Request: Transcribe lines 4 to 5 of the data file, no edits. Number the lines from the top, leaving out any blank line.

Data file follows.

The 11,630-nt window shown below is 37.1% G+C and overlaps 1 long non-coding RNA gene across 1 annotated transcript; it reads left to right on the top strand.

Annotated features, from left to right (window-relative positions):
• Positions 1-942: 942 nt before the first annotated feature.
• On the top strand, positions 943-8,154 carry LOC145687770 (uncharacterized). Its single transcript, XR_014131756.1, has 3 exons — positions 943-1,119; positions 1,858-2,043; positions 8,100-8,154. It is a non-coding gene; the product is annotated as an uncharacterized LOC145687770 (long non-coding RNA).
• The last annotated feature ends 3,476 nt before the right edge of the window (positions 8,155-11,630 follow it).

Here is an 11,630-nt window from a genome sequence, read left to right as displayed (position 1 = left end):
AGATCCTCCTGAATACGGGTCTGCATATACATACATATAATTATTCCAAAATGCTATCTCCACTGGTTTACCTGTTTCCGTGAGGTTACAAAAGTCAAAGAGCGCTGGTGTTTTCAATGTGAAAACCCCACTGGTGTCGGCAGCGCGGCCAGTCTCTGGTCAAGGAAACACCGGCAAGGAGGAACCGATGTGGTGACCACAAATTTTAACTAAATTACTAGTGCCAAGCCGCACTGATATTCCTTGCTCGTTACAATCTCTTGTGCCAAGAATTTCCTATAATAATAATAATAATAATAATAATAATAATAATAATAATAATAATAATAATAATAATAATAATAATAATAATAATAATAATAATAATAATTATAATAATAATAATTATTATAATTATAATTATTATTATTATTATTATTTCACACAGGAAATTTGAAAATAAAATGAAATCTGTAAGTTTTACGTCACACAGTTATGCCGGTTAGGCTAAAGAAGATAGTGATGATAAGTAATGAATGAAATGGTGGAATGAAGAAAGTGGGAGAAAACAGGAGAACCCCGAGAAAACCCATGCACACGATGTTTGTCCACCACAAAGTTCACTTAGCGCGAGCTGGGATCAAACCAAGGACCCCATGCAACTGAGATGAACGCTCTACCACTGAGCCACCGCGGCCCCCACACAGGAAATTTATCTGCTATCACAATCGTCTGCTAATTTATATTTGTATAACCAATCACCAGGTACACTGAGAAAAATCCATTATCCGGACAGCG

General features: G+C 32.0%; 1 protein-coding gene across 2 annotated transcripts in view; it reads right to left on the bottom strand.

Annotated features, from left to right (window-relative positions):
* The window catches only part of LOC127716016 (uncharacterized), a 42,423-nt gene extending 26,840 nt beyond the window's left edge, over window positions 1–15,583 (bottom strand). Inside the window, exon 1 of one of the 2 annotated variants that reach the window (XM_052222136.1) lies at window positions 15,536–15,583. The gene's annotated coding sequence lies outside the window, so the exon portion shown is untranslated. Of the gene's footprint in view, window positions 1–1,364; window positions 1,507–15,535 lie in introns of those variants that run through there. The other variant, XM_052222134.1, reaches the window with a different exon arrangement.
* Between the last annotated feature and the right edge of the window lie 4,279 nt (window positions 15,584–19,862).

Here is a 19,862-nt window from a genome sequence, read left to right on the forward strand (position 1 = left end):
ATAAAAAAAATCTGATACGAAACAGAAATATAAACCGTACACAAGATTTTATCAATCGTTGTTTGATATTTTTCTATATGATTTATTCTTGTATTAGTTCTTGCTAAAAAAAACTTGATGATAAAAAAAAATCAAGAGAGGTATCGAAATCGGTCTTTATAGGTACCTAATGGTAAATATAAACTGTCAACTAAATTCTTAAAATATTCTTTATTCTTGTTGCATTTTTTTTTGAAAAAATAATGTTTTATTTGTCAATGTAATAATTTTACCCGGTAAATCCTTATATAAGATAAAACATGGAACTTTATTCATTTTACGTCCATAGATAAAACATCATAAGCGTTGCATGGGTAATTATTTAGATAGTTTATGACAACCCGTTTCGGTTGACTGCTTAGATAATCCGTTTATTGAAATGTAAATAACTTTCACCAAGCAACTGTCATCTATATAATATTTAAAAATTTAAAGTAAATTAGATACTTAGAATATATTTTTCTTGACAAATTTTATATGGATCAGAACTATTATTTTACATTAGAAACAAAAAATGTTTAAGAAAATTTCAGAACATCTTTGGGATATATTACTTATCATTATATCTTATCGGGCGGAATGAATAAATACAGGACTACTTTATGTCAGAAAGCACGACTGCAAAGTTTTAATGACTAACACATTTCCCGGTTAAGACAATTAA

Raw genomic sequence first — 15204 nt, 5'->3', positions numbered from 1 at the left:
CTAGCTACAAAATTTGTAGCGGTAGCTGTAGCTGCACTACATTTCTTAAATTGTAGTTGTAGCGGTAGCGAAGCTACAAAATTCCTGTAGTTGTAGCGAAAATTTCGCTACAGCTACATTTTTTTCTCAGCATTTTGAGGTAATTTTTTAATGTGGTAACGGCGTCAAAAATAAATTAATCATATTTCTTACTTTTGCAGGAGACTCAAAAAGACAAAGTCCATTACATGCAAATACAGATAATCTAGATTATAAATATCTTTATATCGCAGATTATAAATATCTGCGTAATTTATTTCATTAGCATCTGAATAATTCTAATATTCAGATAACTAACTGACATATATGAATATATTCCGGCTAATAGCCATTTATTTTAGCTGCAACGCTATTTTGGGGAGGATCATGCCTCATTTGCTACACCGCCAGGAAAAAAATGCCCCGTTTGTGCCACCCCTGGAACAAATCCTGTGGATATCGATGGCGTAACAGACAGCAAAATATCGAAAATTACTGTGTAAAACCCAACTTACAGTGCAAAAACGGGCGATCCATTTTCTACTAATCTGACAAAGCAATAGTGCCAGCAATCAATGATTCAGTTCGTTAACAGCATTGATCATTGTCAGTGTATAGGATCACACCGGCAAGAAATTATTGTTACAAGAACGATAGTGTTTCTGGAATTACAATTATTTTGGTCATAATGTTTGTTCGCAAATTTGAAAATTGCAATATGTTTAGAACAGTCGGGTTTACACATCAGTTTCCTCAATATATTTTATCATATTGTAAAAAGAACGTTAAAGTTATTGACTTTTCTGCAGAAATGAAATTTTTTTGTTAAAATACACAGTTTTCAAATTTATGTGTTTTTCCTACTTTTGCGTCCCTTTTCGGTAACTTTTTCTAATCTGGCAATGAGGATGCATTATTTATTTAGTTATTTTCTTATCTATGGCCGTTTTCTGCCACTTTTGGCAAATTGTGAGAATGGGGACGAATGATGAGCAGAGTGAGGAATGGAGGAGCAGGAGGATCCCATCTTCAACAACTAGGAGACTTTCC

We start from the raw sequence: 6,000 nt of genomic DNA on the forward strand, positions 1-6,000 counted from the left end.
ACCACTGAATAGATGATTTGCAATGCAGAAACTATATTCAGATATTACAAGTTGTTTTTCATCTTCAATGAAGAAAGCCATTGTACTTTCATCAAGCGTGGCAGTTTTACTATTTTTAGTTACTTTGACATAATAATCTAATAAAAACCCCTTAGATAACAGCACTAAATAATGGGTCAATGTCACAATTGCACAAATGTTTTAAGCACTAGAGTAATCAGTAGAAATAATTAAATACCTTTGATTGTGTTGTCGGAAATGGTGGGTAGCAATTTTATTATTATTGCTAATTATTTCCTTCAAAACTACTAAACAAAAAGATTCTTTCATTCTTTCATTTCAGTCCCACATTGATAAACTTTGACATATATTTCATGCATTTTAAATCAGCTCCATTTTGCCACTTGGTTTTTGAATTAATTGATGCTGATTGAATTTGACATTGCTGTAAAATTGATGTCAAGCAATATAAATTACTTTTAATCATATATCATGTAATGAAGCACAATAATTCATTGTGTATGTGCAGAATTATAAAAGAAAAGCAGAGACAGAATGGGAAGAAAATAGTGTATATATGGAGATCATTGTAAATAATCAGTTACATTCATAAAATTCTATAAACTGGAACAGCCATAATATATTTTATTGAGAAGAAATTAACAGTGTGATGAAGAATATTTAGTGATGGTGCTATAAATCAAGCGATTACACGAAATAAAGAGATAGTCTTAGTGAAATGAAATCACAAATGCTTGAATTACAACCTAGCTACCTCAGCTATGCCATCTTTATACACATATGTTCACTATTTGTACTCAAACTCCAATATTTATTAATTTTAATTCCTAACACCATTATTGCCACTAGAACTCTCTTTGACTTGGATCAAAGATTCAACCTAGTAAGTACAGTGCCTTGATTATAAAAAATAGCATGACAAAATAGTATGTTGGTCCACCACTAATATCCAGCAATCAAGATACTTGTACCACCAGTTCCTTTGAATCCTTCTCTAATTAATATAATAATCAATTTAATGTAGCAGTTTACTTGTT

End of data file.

• On the top strand, positions 943-8,154 carry LOC145687770 (uncharacterized). Its single transcript, XR_014131756.1, has 3 exons — positions 943-1,119; positions 1,858-2,043; positions 8,100-8,154. It is a non-coding gene; the product is annotated as an uncharacterized LOC145687770 (long non-coding RNA).
• The last annotated feature ends 3,476 nt before the right edge of the window (positions 8,155-11,630 follow it).